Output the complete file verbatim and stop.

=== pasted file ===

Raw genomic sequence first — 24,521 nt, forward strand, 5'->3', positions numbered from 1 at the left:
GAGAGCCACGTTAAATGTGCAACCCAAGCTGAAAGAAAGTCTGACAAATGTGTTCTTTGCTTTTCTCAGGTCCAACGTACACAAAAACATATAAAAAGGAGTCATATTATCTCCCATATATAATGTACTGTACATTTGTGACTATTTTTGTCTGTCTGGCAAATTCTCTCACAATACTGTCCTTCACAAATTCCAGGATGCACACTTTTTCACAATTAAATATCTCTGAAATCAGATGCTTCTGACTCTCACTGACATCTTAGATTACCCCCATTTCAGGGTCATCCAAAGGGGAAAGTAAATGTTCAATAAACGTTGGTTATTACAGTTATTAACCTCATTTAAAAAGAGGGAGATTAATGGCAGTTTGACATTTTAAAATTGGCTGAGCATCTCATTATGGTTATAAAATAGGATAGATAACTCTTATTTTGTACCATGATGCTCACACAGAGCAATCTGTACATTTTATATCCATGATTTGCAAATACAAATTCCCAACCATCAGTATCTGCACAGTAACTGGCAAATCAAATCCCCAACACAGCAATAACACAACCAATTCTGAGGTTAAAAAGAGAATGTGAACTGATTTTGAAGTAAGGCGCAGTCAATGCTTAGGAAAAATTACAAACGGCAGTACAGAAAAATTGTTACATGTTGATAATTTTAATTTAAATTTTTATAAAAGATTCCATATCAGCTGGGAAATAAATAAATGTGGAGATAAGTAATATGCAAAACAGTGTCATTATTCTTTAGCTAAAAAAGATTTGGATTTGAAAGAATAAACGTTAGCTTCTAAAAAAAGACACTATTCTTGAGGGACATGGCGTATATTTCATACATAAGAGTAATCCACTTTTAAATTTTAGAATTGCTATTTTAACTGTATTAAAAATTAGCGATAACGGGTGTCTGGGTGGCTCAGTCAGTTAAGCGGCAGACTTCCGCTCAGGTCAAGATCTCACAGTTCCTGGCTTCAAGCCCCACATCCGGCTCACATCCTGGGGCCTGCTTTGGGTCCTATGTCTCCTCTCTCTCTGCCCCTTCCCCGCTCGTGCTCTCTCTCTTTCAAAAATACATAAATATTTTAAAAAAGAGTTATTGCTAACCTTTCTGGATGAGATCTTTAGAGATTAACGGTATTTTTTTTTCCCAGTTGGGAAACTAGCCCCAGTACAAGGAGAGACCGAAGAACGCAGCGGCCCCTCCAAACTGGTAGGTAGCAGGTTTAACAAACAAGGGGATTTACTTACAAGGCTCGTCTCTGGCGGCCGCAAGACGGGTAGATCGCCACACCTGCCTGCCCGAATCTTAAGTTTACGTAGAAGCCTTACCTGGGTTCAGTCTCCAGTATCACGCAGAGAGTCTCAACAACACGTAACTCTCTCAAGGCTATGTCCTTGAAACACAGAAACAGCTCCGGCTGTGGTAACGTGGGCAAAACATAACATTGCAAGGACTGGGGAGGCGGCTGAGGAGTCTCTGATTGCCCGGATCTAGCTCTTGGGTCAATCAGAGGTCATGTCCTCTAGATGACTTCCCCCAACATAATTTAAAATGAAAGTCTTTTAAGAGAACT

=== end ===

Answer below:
Raw genomic sequence first — 24,521 nt, forward strand, 5'->3', positions numbered from 1 at the left:
GAGAGCCACGTTAAATGTGCAACCCAAGCTGAAAGAAAGTCTGACAAATGTGTTCTTTGCTTTTCTCAGGTCCAACGTACACAAAAACATATAAAAAGGAGTCATATTATCTCCCATATATAATGTACTGTACATTTGTGACTATTTTTGTCTGTCTGGCAAATTCTCTCACAATACTGTCCTTCACAAATTCCAGGATGCACACTTTTTCACAATTAAATATCTCTGAAATCAGATGCTTCTGACTCTCACTGACATCTTAGATTACCCCCATTTCAGGGTCATCCAAAGGGGAAAGTAAATGTTCAATAAACGTTGGTTATTACAGTTATTAACCTCATTTAAAAAGAGGGAGATTAATGGCAGTTTGACATTTTAAAATTGGCTGAGCATCTCATTATGGTTATAAAATAGGATAGATAACTCTTATTTTGTACCATGATGCTCACACAGAGCAATCTGTACATTTTATATCCATGATTTGCAAATACAAATTCCCAACCATCAGTATCTGCACAGTAACTGGCAAATCAAATCCCCAACACAGCAATAACACAACCAATTCTGAGGTTAAAAAGAGAATGTGAACTGATTTTGAAGTAAGGCGCAGTCAATGCTTAGGAAAAATTACAAACGGCAGTACAGAAAAATTGTTACATGTTGATAATTTTAATTTAAATTTTTATAAAAGATTCCATATCAGCTGGGAAATAAATAAATGTGGAGATAAGTAATATGCAAAACAGTGTCATTATTCTTTAGCTAAAAAAGATTTGGATTTGAAAGAATAAACGTTAGCTTCTAAAAAAAGACACTATTCTTGAGGGACATGGCGTATATTTCATACATAAGAGTAATCCACTTTTAAATTTTAGAATTGCTATTTTAACTGTATTAAAAATTAGCGATAACGGGTGTCTGGGTGGCTCAGTCAGTTAAGCGGCAGACTTCCGCTCAGGTCAAGATCTCACAGTTCCTGGCTTCAAGCCCCACATCCGGCTCACATCCTGGGGCCTGCTTTGGGTCCTATGTCTCCTCTCTCTCTGCCCCTTCCCCGCTCGTGCTCTCTCTCTTTCAAAAATACATAAATATTTTAAAAAAGAGTTATTGCTAACCTTTCTGGATGAGATCTTTAGAGATTAACGGTATTTTTTTTTCCCAGTTGGGAAACTAGCCCCAGTACAAGGAGAGACCGAAGAACGCAGCGGCCCCTCCAAACTGGTAGGTAGCAGGTTTAACAAACAAGGGGATTTACTTACAAGGCTCGTCTCTGGCGGCCGCAAGACGGGTAGATCGCCACACCTGCCTGCCCGAATCTTAAGTTTACGTAGAAGCCTTACCTGGGTTCAGTCTCCAGTATCACGCAGAGAGTCTCAACAACACGTAACTCTCTCAAGGCTATGTCCTTGAAACACAGAAACAGCTCCGGCTGTGGTAACGTGGGCAAAACATAACATTGCAAGGACTGGGGAGGCGGCTGAGGAGTCTCTGATTGCCCGGATCTAGCTCTTGGGTCAATCAGAGGTCATGTCCTCTAGATGACTTCCCCCAACATAATTTAAAATGAAAGTCTTTTAAGAGAACT